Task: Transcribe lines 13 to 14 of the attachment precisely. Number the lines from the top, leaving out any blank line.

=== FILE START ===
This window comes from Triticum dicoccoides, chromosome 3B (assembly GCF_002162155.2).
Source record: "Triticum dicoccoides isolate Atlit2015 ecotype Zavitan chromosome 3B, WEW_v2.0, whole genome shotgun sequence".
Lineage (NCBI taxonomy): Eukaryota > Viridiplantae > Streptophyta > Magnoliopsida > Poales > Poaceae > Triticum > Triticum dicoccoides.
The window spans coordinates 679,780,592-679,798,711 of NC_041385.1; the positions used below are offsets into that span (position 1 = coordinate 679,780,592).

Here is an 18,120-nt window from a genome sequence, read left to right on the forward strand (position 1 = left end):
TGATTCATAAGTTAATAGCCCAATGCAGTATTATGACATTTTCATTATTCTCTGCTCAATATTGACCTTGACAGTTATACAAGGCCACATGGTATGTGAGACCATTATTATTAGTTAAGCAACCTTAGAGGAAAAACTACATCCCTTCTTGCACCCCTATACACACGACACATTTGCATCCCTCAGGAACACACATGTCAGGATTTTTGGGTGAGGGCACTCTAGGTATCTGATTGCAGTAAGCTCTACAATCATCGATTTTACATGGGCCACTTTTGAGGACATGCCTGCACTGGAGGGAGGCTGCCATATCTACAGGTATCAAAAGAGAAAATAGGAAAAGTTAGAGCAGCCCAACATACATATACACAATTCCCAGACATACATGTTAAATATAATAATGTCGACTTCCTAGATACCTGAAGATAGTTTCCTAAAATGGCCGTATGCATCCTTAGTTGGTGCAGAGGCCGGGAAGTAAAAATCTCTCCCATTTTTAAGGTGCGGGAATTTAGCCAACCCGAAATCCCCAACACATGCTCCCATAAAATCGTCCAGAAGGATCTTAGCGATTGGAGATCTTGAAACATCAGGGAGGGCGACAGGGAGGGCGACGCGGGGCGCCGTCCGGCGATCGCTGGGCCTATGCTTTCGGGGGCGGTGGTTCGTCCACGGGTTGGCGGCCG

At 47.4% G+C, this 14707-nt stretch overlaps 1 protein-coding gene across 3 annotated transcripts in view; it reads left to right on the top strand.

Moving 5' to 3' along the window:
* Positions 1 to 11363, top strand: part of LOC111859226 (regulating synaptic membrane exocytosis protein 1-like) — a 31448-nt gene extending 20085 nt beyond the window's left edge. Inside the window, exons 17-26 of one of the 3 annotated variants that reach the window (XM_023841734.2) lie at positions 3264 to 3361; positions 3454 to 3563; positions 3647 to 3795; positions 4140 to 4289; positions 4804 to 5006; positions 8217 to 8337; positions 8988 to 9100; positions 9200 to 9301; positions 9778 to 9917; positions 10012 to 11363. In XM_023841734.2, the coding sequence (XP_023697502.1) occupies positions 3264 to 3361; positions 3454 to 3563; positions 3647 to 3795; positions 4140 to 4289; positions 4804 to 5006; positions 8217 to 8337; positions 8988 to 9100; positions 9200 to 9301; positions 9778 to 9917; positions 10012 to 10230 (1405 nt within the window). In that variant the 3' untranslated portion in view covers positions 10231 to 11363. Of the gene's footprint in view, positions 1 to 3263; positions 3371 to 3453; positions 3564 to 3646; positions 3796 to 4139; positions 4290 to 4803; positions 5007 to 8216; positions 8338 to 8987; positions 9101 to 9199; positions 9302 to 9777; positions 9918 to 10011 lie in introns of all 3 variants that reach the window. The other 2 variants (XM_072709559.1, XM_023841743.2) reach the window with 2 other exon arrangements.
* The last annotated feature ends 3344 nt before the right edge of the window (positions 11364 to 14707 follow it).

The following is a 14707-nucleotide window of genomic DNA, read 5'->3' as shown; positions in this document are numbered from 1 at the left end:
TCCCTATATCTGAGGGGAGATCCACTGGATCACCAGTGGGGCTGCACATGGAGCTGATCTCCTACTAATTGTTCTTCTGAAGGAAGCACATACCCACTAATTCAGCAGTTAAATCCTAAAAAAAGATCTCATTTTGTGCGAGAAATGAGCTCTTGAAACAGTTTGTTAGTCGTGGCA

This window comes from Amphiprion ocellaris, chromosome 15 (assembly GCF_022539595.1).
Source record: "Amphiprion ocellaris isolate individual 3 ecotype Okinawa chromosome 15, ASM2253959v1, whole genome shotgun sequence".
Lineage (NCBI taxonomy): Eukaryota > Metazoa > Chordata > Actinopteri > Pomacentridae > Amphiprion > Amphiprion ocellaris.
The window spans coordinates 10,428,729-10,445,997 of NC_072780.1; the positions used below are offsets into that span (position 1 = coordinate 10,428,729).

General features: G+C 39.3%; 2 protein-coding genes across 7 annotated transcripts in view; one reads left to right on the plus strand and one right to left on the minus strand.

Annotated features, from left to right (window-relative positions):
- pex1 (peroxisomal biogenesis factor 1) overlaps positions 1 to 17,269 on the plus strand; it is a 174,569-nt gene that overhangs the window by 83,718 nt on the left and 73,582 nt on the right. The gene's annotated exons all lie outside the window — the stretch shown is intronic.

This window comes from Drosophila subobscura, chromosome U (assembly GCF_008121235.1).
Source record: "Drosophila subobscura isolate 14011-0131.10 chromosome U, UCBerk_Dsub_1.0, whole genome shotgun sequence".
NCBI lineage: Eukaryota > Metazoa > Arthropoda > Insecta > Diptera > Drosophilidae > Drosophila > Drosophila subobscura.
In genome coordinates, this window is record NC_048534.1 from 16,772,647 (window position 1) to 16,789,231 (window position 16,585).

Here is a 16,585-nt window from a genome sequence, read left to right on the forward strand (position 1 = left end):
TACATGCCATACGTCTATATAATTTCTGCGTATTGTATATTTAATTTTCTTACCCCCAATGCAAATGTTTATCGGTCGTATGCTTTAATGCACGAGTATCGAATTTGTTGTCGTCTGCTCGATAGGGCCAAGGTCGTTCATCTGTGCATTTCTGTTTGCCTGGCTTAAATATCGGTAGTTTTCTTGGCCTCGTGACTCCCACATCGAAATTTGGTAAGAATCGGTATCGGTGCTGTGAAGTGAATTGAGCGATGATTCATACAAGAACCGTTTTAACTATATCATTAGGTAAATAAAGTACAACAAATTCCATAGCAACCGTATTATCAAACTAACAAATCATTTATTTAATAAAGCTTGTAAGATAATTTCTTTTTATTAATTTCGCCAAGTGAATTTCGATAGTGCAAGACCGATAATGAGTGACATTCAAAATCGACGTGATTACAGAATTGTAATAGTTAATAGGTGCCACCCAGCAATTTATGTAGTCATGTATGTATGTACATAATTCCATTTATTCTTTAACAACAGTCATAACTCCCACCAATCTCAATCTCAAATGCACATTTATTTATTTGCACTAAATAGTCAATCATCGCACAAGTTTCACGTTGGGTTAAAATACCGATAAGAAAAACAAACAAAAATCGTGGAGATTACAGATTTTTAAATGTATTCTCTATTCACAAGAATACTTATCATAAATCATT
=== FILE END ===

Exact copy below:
This window comes from Amphiprion ocellaris, chromosome 15 (assembly GCF_022539595.1).
Source record: "Amphiprion ocellaris isolate individual 3 ecotype Okinawa chromosome 15, ASM2253959v1, whole genome shotgun sequence".